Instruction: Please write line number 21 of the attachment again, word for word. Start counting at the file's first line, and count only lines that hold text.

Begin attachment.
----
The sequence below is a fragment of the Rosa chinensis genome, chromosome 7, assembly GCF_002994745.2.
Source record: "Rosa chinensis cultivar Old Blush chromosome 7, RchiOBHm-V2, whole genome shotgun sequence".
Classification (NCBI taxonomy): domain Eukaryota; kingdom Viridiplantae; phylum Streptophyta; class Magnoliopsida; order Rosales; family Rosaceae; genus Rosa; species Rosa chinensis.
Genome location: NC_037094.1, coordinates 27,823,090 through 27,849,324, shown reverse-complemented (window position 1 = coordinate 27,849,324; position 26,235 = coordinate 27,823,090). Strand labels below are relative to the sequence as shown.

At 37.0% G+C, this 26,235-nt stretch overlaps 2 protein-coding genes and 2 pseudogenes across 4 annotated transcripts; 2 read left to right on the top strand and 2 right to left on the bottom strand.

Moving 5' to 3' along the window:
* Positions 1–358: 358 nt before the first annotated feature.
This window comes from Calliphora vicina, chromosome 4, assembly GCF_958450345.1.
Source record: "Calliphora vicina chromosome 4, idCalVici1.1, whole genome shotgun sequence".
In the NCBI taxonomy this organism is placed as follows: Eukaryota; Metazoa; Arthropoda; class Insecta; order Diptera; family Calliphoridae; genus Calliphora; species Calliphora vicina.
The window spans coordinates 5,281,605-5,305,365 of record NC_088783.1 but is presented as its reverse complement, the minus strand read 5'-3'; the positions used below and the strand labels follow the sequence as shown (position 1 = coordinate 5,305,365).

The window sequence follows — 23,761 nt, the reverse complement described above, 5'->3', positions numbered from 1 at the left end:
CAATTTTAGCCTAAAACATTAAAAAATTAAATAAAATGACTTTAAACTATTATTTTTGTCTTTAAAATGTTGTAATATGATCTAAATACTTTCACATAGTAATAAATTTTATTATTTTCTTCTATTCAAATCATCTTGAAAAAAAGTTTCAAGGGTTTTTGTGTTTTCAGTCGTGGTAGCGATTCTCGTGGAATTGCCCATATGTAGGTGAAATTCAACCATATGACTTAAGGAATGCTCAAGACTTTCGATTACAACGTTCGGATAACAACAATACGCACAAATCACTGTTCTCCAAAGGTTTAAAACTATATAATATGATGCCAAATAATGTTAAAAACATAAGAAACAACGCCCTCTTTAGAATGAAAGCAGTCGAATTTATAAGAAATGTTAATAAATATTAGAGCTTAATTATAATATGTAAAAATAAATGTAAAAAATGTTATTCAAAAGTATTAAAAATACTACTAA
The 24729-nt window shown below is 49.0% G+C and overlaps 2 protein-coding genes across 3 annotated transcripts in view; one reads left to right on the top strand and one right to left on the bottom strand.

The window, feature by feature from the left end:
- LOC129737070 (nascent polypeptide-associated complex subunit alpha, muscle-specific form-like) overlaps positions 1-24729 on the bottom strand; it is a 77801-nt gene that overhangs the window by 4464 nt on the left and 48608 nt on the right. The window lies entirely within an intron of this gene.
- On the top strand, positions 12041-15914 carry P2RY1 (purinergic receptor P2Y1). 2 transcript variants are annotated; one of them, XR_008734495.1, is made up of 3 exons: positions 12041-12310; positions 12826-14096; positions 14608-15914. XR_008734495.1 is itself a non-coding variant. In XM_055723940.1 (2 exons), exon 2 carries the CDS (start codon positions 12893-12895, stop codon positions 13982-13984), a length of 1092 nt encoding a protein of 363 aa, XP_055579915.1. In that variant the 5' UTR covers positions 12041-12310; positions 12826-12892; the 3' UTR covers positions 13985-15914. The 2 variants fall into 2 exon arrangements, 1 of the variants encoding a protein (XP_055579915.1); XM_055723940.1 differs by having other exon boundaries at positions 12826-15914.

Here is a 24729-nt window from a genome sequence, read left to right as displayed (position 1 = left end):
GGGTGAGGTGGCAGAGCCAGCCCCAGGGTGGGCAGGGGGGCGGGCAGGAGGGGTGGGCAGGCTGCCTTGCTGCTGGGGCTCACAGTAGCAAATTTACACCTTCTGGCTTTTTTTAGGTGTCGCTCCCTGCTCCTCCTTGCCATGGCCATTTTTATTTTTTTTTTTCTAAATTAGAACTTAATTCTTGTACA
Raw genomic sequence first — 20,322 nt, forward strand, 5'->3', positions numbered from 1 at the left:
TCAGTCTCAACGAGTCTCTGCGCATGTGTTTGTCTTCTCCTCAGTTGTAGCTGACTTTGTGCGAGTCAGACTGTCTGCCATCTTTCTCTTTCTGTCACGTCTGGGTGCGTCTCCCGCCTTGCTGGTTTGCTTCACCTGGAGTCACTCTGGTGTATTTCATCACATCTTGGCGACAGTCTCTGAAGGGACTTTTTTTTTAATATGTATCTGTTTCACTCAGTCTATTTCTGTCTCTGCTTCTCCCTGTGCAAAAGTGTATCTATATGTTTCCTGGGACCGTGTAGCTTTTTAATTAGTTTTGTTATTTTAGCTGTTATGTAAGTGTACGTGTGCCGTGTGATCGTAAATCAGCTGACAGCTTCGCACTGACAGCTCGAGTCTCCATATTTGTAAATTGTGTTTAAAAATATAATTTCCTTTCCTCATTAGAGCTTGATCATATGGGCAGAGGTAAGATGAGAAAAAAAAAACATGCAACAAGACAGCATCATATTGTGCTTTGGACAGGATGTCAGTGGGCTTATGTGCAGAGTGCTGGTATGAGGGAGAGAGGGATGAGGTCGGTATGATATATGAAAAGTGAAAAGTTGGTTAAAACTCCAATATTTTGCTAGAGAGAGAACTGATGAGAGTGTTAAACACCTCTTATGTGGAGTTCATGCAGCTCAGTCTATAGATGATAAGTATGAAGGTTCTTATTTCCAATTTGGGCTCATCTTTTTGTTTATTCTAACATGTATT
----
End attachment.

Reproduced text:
TCAGTCTCAACGAGTCTCTGCGCATGTGTTTGTCTTCTCCTCAGTTGTAGCTGACTTTGTGCGAGTCAGACTGTCTGCCATCTTTCTCTTTCTGTCACGTCTGGGTGCGTCTCCCGCCTTGCTGGTTTGCTTCACCTGGAGTCACTCTGGTGTATTTCATCACATCTTGGCGACAGTCTCTGAAGGGACTTTTTTTTTAATATGTATCTGTTTCACTCAGTCTATTTCTGTCTCTGCTTCTCCCTGTGCAAAAGTGTATCTATATGTTTCCTGGGACCGTGTAGCTTTTTAATTAGTTTTGTTATTTTAGCTGTTATGTAAGTGTACGTGTGCCGTGTGATCGTAAATCAGCTGACAGCTTCGCACTGACAGCTCGAGTCTCCATATTTGTAAATTGTGTTTAAAAATATAATTTCCTTTCCTCATTAGAGCTTGATCATATGGGCAGAGGTAAGATGAGAAAAAAAAAACATGCAACAAGACAGCATCATATTGTGCTTTGGACAGGATGTCAGTGGGCTTATGTGCAGAGTGCTGGTATGAGGGAGAGAGGGATGAGGTCGGTATGATATATGAAAAGTGAAAAGTTGGTTAAAACTCCAATATTTTGCTAGAGAGAGAACTGATGAGAGTGTTAAACACCTCTTATGTGGAGTTCATGCAGCTCAGTCTATAGATGATAAGTATGAAGGTTCTTATTTCCAATTTGGGCTCATCTTTTTGTTTATTCTAACATGTATT